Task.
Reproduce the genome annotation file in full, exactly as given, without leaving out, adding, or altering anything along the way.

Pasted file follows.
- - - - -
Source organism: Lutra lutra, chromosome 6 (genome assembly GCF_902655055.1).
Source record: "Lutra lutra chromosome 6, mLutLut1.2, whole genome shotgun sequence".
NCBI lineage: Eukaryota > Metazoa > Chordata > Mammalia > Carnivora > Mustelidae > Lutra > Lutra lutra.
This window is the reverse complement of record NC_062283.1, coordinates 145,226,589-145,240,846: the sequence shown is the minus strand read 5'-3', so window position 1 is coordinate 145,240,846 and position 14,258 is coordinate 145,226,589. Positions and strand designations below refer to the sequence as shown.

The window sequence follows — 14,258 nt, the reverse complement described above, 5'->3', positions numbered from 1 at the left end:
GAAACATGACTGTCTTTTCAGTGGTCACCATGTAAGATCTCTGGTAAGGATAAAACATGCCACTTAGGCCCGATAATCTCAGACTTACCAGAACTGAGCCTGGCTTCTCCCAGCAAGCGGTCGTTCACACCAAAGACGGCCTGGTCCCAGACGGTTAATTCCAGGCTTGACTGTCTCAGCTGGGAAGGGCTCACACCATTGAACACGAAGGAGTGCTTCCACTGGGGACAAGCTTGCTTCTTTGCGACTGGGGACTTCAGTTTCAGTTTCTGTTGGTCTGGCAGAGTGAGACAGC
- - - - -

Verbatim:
Source organism: Lutra lutra, chromosome 6 (genome assembly GCF_902655055.1).
Source record: "Lutra lutra chromosome 6, mLutLut1.2, whole genome shotgun sequence".
NCBI lineage: Eukaryota > Metazoa > Chordata > Mammalia > Carnivora > Mustelidae > Lutra > Lutra lutra.
This window is the reverse complement of record NC_062283.1, coordinates 145,226,589-145,240,846: the sequence shown is the minus strand read 5'-3', so window position 1 is coordinate 145,240,846 and position 14,258 is coordinate 145,226,589. Positions and strand designations below refer to the sequence as shown.

The window sequence follows — 14,258 nt, the reverse complement described above, 5'->3', positions numbered from 1 at the left end:
GAAACATGACTGTCTTTTCAGTGGTCACCATGTAAGATCTCTGGTAAGGATAAAACATGCCACTTAGGCCCGATAATCTCAGACTTACCAGAACTGAGCCTGGCTTCTCCCAGCAAGCGGTCGTTCACACCAAAGACGGCCTGGTCCCAGACGGTTAATTCCAGGCTTGACTGTCTCAGCTGGGAAGGGCTCACACCATTGAACACGAAGGAGTGCTTCCACTGGGGACAAGCTTGCTTCTTTGCGACTGGGGACTTCAGTTTCAGTTTCTGTTGGTCTGGCAGAGTGAGACAGC